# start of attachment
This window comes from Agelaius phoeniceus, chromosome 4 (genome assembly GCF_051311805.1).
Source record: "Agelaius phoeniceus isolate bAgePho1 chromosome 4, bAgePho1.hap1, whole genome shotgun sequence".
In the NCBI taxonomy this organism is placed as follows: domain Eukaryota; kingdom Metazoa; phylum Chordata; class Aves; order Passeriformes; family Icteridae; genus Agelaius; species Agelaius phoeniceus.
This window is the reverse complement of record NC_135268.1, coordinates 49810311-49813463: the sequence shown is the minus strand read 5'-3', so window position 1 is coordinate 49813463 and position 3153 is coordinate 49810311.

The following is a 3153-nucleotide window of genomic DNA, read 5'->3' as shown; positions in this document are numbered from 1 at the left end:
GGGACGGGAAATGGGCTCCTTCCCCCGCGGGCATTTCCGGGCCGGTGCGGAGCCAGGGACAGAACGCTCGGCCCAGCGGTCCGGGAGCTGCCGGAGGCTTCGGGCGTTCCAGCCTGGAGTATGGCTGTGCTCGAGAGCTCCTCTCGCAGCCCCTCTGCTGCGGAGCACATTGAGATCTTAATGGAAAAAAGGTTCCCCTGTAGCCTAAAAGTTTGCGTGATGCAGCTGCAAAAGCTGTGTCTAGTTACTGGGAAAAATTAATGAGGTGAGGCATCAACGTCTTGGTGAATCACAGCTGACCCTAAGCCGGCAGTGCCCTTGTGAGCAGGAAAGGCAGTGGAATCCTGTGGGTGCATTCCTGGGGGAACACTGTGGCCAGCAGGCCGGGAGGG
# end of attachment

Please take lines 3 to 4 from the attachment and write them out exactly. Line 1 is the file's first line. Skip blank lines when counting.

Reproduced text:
In the NCBI taxonomy this organism is placed as follows: domain Eukaryota; kingdom Metazoa; phylum Chordata; class Aves; order Passeriformes; family Icteridae; genus Agelaius; species Agelaius phoeniceus.
This window is the reverse complement of record NC_135268.1, coordinates 49810311-49813463: the sequence shown is the minus strand read 5'-3', so window position 1 is coordinate 49813463 and position 3153 is coordinate 49810311.